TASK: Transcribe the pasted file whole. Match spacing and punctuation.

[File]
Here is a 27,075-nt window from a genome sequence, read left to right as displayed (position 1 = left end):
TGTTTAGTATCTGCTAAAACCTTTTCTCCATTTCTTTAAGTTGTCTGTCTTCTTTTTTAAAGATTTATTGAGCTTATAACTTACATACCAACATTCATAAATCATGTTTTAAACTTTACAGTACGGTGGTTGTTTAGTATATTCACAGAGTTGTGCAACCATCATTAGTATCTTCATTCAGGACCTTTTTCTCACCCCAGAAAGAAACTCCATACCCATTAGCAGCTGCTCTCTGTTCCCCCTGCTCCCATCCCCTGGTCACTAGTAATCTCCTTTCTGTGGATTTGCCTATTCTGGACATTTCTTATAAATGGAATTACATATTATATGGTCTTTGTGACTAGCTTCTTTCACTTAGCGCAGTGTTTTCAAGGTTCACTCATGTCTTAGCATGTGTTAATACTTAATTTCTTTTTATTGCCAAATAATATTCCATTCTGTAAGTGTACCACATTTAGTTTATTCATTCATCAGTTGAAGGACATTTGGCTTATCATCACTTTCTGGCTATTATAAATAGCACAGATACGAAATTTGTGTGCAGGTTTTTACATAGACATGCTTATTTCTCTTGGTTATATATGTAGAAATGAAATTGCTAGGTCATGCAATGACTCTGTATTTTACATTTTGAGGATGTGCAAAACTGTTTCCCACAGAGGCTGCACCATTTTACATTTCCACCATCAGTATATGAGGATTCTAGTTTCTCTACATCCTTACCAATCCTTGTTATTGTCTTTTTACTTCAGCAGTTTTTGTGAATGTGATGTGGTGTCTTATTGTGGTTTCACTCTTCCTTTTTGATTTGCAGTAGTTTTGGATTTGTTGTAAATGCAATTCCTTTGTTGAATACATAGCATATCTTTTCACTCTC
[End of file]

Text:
Here is a 27,075-nt window from a genome sequence, read left to right as displayed (position 1 = left end):
TGTTTAGTATCTGCTAAAACCTTTTCTCCATTTCTTTAAGTTGTCTGTCTTCTTTTTTAAAGATTTATTGAGCTTATAACTTACATACCAACATTCATAAATCATGTTTTAAACTTTACAGTACGGTGGTTGTTTAGTATATTCACAGAGTTGTGCAACCATCATTAGTATCTTCATTCAGGACCTTTTTCTCACCCCAGAAAGAAACTCCATACCCATTAGCAGCTGCTCTCTGTTCCCCCTGCTCCCATCCCCTGGTCACTAGTAATCTCCTTTCTGTGGATTTGCCTATTCTGGACATTTCTTATAAATGGAATTACATATTATATGGTCTTTGTGACTAGCTTCTTTCACTTAGCGCAGTGTTTTCAAGGTTCACTCATGTCTTAGCATGTGTTAATACTTAATTTCTTTTTATTGCCAAATAATATTCCATTCTGTAAGTGTACCACATTTAGTTTATTCATTCATCAGTTGAAGGACATTTGGCTTATCATCACTTTCTGGCTATTATAAATAGCACAGATACGAAATTTGTGTGCAGGTTTTTACATAGACATGCTTATTTCTCTTGGTTATATATGTAGAAATGAAATTGCTAGGTCATGCAATGACTCTGTATTTTACATTTTGAGGATGTGCAAAACTGTTTCCCACAGAGGCTGCACCATTTTACATTTCCACCATCAGTATATGAGGATTCTAGTTTCTCTACATCCTTACCAATCCTTGTTATTGTCTTTTTACTTCAGCAGTTTTTGTGAATGTGATGTGGTGTCTTATTGTGGTTTCACTCTTCCTTTTTGATTTGCAGTAGTTTTGGATTTGTTGTAAATGCAATTCCTTTGTTGAATACATAGCATATCTTTTCACTCTC